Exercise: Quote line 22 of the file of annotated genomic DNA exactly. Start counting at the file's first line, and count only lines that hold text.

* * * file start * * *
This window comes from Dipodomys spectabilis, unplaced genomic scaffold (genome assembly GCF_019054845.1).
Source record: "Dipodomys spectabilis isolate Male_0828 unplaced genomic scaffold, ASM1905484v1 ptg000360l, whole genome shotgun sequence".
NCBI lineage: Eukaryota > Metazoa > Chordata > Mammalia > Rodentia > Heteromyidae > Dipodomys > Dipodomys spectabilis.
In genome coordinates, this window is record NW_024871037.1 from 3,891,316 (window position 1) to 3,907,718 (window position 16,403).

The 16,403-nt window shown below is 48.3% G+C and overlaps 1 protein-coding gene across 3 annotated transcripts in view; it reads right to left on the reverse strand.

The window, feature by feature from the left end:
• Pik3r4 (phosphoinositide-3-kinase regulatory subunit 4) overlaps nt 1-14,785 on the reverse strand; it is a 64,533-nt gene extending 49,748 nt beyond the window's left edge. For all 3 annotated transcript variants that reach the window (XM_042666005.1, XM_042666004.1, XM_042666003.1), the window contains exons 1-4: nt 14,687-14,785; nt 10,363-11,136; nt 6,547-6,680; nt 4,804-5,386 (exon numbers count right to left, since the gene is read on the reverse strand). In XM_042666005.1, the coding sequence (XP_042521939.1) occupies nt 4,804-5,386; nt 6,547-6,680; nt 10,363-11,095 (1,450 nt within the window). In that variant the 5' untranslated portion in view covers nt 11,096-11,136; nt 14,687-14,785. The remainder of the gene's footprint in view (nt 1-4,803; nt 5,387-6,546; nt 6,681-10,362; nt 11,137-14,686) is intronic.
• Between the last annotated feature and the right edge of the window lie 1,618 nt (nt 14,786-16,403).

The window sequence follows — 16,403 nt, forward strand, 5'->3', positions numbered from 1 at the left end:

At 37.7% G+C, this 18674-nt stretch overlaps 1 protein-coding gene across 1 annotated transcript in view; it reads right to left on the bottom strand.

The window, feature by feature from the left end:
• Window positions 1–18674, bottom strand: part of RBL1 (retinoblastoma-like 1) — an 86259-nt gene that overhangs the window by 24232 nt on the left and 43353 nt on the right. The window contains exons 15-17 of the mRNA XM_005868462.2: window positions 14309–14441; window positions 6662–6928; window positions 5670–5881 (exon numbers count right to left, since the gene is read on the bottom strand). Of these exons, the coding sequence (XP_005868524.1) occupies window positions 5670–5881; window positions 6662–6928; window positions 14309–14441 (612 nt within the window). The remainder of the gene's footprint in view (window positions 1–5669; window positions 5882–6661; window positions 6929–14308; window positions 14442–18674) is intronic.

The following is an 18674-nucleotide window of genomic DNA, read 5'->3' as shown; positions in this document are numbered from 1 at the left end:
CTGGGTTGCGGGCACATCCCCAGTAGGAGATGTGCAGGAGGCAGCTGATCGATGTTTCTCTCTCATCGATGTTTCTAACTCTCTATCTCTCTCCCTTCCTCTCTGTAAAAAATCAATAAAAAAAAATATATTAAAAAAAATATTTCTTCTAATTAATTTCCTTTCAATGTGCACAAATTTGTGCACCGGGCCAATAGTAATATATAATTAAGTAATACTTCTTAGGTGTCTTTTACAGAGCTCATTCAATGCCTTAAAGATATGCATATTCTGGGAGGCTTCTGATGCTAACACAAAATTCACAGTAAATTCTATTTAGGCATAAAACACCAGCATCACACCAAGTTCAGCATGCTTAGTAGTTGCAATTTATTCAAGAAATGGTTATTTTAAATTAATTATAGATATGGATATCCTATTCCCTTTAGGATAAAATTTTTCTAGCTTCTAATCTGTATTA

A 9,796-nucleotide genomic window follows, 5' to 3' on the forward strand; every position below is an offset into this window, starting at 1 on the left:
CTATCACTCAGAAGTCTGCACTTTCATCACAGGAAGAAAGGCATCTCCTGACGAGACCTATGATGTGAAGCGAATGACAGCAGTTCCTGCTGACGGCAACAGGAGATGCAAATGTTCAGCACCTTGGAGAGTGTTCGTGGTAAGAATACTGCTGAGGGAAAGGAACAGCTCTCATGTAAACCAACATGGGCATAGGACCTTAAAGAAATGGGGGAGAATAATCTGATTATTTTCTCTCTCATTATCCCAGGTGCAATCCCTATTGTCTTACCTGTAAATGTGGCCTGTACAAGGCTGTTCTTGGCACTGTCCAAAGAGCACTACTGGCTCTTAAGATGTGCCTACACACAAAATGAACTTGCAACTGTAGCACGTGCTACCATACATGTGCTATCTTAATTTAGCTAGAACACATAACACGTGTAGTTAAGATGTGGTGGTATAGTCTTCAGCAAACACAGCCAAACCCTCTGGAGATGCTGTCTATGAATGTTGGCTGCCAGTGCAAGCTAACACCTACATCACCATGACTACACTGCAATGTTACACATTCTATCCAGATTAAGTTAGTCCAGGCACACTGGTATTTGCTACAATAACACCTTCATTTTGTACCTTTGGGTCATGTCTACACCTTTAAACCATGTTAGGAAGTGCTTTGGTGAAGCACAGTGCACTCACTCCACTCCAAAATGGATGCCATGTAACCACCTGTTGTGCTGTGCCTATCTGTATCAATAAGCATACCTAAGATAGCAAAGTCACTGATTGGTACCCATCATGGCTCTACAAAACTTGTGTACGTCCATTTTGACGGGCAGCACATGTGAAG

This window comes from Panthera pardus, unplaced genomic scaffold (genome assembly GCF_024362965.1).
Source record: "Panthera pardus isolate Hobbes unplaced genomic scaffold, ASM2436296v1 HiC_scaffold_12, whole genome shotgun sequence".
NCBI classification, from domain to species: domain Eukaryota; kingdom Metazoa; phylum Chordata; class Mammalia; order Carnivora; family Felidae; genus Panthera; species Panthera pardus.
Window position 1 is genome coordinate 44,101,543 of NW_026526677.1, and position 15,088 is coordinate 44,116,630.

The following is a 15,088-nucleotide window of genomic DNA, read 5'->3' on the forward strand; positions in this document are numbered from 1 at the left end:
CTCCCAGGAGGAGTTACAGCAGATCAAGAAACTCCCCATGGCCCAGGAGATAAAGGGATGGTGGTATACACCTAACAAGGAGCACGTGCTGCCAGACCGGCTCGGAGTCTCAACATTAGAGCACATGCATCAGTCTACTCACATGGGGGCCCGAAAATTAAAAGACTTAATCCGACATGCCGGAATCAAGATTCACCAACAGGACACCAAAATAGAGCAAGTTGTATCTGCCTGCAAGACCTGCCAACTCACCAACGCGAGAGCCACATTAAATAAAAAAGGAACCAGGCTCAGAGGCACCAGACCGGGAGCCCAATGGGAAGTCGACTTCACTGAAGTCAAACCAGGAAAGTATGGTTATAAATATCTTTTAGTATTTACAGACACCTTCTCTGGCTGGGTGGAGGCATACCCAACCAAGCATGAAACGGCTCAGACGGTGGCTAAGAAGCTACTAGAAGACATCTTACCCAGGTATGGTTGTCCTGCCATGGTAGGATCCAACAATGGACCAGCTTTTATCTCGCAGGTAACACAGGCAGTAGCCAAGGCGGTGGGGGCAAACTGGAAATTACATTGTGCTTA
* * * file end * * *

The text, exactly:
CTCCCAGGAGGAGTTACAGCAGATCAAGAAACTCCCCATGGCCCAGGAGATAAAGGGATGGTGGTATACACCTAACAAGGAGCACGTGCTGCCAGACCGGCTCGGAGTCTCAACATTAGAGCACATGCATCAGTCTACTCACATGGGGGCCCGAAAATTAAAAGACTTAATCCGACATGCCGGAATCAAGATTCACCAACAGGACACCAAAATAGAGCAAGTTGTATCTGCCTGCAAGACCTGCCAACTCACCAACGCGAGAGCCACATTAAATAAAAAAGGAACCAGGCTCAGAGGCACCAGACCGGGAGCCCAATGGGAAGTCGACTTCACTGAAGTCAAACCAGGAAAGTATGGTTATAAATATCTTTTAGTATTTACAGACACCTTCTCTGGCTGGGTGGAGGCATACCCAACCAAGCATGAAACGGCTCAGACGGTGGCTAAGAAGCTACTAGAAGACATCTTACCCAGGTATGGTTGTCCTGCCATGGTAGGATCCAACAATGGACCAGCTTTTATCTCGCAGGTAACACAGGCAGTAGCCAAGGCGGTGGGGGCAAACTGGAAATTACATTGTGCTTA